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[Academic Excursions] : Womxn

Historically, a womxn’s identity has been derived from her relationship to others and to her functional role rather than her independent being. She was (is) someone’s wife or someone’s mother. She is a good housekeeper, a good cook, a good lover. She is a caretaker, a nurturer. Though we like to think the days have long past when womxn were measured by how clean a house they kept, we only have to look to the anxiety expressed by working womxn today over whether they are successfully navigating both worlds to see such measuring still firmly intact.

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[Academic Excursions] : Re / Envisioning The Feminine For All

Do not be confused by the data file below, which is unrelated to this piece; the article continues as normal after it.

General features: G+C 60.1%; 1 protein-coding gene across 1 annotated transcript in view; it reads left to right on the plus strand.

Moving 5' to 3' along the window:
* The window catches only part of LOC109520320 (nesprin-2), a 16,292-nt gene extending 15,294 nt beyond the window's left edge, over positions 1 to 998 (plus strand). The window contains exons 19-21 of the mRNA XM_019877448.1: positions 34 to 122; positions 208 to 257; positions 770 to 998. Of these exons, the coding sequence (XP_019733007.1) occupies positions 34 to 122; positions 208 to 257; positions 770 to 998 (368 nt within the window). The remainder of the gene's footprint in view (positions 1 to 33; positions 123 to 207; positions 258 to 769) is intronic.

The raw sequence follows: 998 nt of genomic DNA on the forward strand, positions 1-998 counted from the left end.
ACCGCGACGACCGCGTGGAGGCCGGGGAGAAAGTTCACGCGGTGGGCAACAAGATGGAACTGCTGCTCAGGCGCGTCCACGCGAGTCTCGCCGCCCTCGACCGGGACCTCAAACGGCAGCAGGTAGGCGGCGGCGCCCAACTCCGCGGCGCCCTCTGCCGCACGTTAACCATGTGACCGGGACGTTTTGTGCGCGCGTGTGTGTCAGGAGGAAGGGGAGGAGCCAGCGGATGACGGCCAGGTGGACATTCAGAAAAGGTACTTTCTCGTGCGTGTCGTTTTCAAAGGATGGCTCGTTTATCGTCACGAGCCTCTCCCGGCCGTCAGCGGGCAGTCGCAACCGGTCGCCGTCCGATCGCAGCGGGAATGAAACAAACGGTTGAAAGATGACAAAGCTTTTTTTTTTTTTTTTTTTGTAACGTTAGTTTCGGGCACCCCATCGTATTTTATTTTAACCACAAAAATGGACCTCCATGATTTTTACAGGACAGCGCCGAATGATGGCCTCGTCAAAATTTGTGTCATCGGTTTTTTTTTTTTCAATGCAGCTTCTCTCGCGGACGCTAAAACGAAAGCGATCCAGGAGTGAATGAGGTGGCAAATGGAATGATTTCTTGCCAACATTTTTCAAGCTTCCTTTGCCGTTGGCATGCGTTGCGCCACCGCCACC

When we think of the terms “masculine” and “feminine,” traits readily come to mind that we often believe to be “true”--true meaning here that one is born this way and that such traits derive from one’s biology and genetics. From before birth, we are inundated with the idea that people born with penises are masculine, and those born with a vagina are feminine. To name but just a few of the “truths” that go along with such a worldview: Men (in all their tremendous masculinity) are said to be more logical, less emotional, better at math and science, poor communicators, and more sexual (due to the need to “spread their biological seed"). Womxn (in all their lilting femininity) are more emotional, less logical and analytical (due to their exorbitant emotions), better communicators, more creative, and less overtly sexual than their male counterparts.